Even where our information and our concepts are "correct", we do not "know", unless we are able to give good reasons for their "correctness". A "correct" piece of "information" is something in between insight and ignorance.(19) Scientific knowledge begins with a "knowing", which allows us to understand the reasons for its truth, it is a knowledge of an object through its causes or its descent by means of a correct deduction in our thinking process.(20)

Thus, as in the case of the above amateur geologist, one can grasp a detail with great clarity, but be unable to evaluate its significance within the structure of knowledge called "geology" or "physics". By being apparently "scientific" one can, however, create the impression that one "knows" something which the professional geologists deny merely to annoy the true believers in the correctness of the bible. Or one can use the undoubtedly correct fact that AIDS is currently overwhelmingly an illness of impoverished Third World countries, and that the immediate cause of death is usually something like tuberculosis, again an illness which is practically extinct in rich Western countries, to suggest to the unwary, that AIDS is not caused by a virus and by sexual behaviour, but by "poverty".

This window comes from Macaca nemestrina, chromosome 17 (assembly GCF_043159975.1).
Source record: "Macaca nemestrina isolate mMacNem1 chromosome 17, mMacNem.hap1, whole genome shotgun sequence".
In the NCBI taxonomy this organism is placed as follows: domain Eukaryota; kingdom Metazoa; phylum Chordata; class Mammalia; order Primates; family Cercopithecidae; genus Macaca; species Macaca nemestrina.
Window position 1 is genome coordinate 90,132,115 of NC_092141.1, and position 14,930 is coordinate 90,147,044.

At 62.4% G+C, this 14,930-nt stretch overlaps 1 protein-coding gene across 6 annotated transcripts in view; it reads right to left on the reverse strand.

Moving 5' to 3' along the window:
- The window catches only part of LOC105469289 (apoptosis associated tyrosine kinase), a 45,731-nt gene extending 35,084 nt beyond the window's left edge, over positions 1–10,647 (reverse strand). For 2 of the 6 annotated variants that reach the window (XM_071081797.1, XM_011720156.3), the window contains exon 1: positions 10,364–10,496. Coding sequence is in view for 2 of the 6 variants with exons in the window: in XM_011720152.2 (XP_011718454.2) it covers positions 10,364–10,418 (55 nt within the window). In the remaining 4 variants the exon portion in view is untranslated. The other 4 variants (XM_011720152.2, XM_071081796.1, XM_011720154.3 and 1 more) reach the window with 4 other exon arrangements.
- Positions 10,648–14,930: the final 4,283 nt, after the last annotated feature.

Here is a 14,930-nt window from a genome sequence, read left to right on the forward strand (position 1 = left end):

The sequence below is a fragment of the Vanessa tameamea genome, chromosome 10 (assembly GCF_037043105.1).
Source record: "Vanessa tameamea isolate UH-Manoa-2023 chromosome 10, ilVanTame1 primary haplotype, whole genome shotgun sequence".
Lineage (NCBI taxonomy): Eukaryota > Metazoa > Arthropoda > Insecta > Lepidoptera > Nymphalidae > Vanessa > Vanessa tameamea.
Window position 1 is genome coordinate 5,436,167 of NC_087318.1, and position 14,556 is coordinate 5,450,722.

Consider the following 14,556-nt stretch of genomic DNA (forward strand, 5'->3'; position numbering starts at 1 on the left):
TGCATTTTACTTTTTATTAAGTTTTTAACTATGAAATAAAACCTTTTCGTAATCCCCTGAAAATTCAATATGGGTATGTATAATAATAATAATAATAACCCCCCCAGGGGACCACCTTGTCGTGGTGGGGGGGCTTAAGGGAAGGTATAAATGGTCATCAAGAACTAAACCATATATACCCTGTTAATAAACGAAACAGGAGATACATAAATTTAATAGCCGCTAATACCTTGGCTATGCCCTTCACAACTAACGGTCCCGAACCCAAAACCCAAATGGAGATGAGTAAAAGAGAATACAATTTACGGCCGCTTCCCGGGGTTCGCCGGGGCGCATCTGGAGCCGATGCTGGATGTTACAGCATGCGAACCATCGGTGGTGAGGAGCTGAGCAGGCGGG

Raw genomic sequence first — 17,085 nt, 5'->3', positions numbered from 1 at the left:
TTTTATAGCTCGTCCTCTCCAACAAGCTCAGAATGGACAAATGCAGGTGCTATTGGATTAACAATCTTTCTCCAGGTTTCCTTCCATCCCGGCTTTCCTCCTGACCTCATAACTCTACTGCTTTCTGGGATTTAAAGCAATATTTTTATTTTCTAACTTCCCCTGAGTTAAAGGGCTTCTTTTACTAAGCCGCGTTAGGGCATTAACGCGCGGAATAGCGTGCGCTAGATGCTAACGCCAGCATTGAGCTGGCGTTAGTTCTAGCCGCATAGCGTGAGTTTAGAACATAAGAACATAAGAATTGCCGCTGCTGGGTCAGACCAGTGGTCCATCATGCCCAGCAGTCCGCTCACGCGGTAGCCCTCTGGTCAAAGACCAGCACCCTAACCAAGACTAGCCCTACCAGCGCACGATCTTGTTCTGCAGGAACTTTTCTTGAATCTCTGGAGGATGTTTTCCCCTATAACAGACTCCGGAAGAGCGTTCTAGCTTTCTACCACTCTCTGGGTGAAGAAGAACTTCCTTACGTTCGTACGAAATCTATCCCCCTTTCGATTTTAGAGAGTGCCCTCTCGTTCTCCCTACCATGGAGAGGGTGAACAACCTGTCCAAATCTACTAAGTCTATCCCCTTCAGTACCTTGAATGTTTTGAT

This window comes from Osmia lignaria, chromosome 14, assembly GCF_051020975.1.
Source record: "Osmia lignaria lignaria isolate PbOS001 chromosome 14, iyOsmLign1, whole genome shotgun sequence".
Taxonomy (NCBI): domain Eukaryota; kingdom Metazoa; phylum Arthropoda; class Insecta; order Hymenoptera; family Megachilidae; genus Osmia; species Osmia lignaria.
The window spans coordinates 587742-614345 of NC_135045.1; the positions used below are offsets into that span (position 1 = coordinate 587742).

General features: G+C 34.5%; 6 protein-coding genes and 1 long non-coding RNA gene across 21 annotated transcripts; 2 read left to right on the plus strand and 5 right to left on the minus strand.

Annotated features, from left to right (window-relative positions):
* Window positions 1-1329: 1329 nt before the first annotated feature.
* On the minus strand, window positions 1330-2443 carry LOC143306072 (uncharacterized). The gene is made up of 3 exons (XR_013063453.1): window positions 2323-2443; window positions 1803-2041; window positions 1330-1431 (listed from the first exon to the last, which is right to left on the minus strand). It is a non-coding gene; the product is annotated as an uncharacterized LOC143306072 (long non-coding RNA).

If we agree with something, because we trust the knowledge of another and not our own, then this is mere belief.(21) The difference between belief and knowledge has been described by Hobbes thus: knowledge tests the sentence and accepts it only slowly, as it were chewing it through and through, belief swallows the sentence whole and completely.(22) As Socrates has pointed out, both the person who knows in the true sense of the word and the believer are equally convinced of the truth of their statements. Great skills in rhetoric can easily present a mere opinion as "knowledge", induce a "belief" - a fact which is well known to all members of the advertising and the legal profession.